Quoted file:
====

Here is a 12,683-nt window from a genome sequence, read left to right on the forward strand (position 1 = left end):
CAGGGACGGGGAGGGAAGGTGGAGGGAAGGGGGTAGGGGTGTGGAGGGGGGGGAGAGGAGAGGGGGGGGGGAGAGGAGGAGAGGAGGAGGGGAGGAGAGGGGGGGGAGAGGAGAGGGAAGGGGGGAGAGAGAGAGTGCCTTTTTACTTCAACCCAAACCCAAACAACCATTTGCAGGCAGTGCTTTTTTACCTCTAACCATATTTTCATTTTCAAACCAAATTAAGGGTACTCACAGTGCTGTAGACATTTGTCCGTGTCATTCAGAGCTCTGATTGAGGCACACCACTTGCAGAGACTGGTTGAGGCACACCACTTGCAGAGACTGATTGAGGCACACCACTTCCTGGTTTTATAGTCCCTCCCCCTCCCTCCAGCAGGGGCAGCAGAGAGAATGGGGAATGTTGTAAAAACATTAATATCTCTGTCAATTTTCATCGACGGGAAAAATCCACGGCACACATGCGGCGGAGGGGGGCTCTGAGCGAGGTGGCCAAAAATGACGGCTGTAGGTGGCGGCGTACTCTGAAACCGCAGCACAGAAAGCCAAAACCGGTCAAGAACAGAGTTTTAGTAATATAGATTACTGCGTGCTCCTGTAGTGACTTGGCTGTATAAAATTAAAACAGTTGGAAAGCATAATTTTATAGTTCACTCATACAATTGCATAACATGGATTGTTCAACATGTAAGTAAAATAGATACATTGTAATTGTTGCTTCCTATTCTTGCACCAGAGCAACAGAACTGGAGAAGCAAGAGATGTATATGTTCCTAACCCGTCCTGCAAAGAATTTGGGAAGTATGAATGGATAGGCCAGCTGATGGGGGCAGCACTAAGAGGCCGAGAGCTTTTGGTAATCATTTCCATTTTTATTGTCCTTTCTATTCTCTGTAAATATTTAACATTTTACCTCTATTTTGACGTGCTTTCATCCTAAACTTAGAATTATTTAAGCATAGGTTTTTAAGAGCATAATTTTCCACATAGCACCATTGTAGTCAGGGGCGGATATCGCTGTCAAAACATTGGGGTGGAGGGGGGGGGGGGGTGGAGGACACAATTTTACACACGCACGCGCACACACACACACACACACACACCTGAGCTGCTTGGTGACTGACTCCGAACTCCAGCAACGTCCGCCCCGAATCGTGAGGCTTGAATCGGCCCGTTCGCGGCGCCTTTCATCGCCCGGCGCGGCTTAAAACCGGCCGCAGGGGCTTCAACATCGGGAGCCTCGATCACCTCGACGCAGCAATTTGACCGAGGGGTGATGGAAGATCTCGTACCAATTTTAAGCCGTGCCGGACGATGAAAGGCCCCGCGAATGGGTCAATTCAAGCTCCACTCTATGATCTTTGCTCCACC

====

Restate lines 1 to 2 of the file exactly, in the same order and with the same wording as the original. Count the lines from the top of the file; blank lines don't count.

Here is a 12,683-nt window from a genome sequence, read left to right on the forward strand (position 1 = left end):
CAGGGACGGGGAGGGAAGGTGGAGGGAAGGGGGTAGGGGTGTGGAGGGGGGGGAGAGGAGAGGGGGGGGGGAGAGGAGGAGAGGAGGAGGGGAGGAGAGGGGGGGGAGAGGAGAGGGAAGGGGGGAGAGAGAGAGTGCCTTTTTACTTCAACCCAAACCCAAACAACCATTTGCAGGCAGTGCTTTTTTACCTCTAACCATATTTTCATTTTCAAACCAAATTAAGGGTACTCACAGTGCTGTAGACATTTGTCCGTGTCATTCAGAGCTCTGATTGAGGCACACCACTTGCAGAGACTGGTTGAGGCACACCACTTGCAGAGACTGATTGAGGCACACCACTTCCTGGTTTTATAGTCCCTCCCCCTCCCTCCAGCAGGGGCAGCAGAGAGAATGGGGAATGTTGTAAAAACATTAATATCTCTGTCAATTTTCATCGACGGGAAAAATCCACGGCACACATGCGGCGGAGGGGGGCTCTGAGCGAGGTGGCCAAAAATGACGGCTGTAGGTGGCGGCGTACTCTGAAACCGCAGCACAGAAAGCCAAAACCGGTCAAGAACAGAGTTTTAGTAATATAGATTACTGCGTGCTCCTGTAGTGACTTGGCTGTATAAAATTAAAACAGTTGGAAAGCATAATTTTATAGTTCACTCATACAATTGCATAACATGGATTGTTCAACATGTAAGTAAAATAGATACATTGTAATTGTTGCTTCCTATTCTTGCACCAGAGCAACAGAACTGGAGAAGCAAGAGATGTATATGTTCCTAACCCGTCCTGCAAAGAATTTGGGAAGTATGAATGGATAGGCCAGCTGATGGGGGCAGCACTAAGAGGCCGAGAGCTTTTGGTAATCATTTCCATTTTTATTGTCCTTTCTATTCTCTGTAAATATTTAACATTTTACCTCTATTTTGACGTGCTTTCATCCTAAACTTAGAATTATTTAAGCATAGGTTTTTAAGAGCATAATTTTCCACATAGCACCATTGTAGTCAGGGGCGGATATCGCTGTCAAAACATTGGGGTGGAGGGGGGGGGGGGGTGGAGGACACAATTTTACACACGCACGCGCACACACACACACACACACACACCTGAGCTGCTTGGTGACTGACTCCGAACTCCAGCAACGTCCGCCCCGAATCGTGAGGCTTGAATCGGCCCGTTCGCGGCGCCTTTCATCGCCCGGCGCGGCTTAAAACCGGCCGCAGGGGCTTCAACATCGGGAGCCTCGATCACCTCGACGCAGCAATTTGACCGAGGGGTGATGGAAGATCTCGTACCAATTTTAAGCCGTGCCGGACGATGAAAGGCCCCGCGAATGGGTCAATTCAAGCTCCACTCTATGATCTTTGCTCCACC